Even those who would never dream of watching a football match – they do exist, these sad souls – must surely be aware that there is added spice to the Manchester United-Liverpool rivalry when they meet today.
The same said football-naysayers must have a vague sense of a row between Manchester United’s Patrice Evra and Liverpool’s Luis Suarez which resulted in the latter getting a hefty ban for racist abuse.
As a result, Evra will have to endure most forms of verbal abuse known to man when he steps out for today’s Cup tie at Anfield. (That’s where Liverpool play, for those who don’t follow football but are still with me).
As he was heading to the team hotel yesterday, possibly musing on the subject of racism, so was I, having been asked to write a foreword to the autobiography of a player called Roger Eli.
Now I know Roger won’t take it amiss if I say even serious football fans may struggle to recall the name. He played mainly in the lower leagues and had a career beset (that’s the word that always goes with injuries in the sports pages) by injuries but who found his best days playing for my beloved (the word always used to describe Burnley when the papers mention my support of them) Burnley.
The reason he is relevant to Evra and Suarez is that part of Roger’s story was the abuse he and other black players had to take as part of the job of being a non-white pro footballer in the late 80s and early 90s.
Changing culture takes time. And it takes activism. And it takes people prepared to put their heads above the parapet and say what is right and what is wrong. There is less racism in football than there used to be. The active campaigns on that front have helped bring that about. There is less racism in society than there used to be. But it still lurks and lingers and the campaign for a truly non racist Britain has not been won. Indeed Doreen Lawrence, mother of murdered teenager Stephen, makes that point in The Guardian today, and questions the current government’s understanding of the issue, and its commitment properly to tackle it.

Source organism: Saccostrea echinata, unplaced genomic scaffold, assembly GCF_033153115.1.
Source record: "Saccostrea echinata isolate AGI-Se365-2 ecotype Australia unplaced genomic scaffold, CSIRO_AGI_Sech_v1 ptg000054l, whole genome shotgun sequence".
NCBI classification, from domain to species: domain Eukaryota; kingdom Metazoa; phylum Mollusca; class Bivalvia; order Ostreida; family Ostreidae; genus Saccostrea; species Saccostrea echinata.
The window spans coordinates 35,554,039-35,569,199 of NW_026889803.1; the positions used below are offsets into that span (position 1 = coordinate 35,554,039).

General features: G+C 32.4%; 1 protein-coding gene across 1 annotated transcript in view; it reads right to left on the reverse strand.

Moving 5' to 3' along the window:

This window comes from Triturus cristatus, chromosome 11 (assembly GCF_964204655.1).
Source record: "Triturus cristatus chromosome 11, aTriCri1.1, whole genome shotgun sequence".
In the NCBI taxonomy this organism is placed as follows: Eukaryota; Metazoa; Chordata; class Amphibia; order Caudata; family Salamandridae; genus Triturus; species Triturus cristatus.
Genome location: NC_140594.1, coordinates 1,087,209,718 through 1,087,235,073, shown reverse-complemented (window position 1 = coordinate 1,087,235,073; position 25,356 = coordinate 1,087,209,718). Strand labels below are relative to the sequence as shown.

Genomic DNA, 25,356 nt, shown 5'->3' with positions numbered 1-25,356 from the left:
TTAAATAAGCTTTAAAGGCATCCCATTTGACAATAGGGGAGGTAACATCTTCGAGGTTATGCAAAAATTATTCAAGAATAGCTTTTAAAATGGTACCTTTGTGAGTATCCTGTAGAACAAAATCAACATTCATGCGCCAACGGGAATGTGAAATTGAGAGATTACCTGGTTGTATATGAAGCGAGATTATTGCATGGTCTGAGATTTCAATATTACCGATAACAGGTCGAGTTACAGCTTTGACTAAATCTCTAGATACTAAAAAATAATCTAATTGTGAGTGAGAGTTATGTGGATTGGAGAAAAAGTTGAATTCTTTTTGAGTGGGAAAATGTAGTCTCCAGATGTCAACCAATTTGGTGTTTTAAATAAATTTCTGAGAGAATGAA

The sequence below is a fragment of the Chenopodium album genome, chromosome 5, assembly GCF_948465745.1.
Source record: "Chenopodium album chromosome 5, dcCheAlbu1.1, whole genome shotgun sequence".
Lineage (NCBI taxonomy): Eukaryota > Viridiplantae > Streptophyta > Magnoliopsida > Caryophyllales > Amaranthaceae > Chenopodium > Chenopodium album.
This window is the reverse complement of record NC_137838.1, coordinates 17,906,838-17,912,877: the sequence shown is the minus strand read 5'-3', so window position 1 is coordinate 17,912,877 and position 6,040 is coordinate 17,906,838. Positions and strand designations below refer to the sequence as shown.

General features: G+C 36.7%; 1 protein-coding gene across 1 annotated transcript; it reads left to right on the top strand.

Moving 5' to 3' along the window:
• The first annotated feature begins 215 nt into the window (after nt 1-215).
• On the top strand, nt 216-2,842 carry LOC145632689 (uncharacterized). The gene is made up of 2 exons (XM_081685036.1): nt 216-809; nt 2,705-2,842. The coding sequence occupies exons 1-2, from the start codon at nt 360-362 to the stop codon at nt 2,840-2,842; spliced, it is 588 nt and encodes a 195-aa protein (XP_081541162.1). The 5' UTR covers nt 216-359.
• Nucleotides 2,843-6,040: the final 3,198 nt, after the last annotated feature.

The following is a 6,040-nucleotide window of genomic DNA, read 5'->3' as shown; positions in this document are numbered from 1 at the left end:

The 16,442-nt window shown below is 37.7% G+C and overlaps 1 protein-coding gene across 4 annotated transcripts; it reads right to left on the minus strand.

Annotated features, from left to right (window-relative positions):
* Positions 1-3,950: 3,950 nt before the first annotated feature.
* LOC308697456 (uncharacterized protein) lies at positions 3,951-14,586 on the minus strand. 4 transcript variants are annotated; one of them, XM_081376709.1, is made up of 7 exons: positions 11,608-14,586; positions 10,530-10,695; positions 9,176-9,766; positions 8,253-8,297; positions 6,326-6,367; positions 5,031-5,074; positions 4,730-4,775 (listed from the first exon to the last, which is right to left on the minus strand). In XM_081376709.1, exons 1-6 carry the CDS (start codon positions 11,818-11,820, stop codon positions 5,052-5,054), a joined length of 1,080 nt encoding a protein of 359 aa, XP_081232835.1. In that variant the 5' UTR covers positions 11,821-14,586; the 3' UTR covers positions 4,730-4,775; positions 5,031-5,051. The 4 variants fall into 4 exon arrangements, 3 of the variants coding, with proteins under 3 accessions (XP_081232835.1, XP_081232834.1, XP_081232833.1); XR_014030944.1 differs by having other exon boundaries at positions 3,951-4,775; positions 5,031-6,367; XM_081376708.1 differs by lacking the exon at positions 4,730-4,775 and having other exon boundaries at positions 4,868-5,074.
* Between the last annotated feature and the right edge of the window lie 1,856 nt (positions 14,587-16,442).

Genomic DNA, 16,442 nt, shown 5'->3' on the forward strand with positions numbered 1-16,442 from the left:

When Evra hears the insults raining down on his head today, he may or may not be able to block them from his mind. But afterwards, when not just the match but in later years when his career is over, he ought to take pride in having stood up for himself and in so doing stood up for others without a voice or the platform that football gives him. He was under a lot of pressure – not least from the absurd Sepp Blatter, laughably the senior official in the game – to ‘let it go,’ ‘shake on it,’ ‘put it down to the heat of the moment and the passion of the game.’ He didn’t, and even though he ‘won’ his battle, he has paid a price, which is another reason he deserves applause not abuse for what he did.
There must surely be a day when racism is studied in schools for what it says about what we were not what we are. We’re not there yet. But if and when we do get there, Manchester United’s left back will be able to say he played his part in the journey.
I don’t know if Patrice Evra has read, or heard of, Edmund Burke. But in acting as he did, he certainly seemed conscious of one of the greatest political and cultural sayings of all time, Burke’s ‘All it takes for evil to triumph is for good men to do nothing.’
Now if United’s legendarily creative songsmith Pete Boyle could turn that into a chant, I’d be impressed. In the meantime stand by for plenty of ‘you’ll never walk alone,’ and abuse of Evra from the home fans, chants against Suarez from the away fans, but hopefully once the noise is gone, a small step further down the road to a non-racist Britain.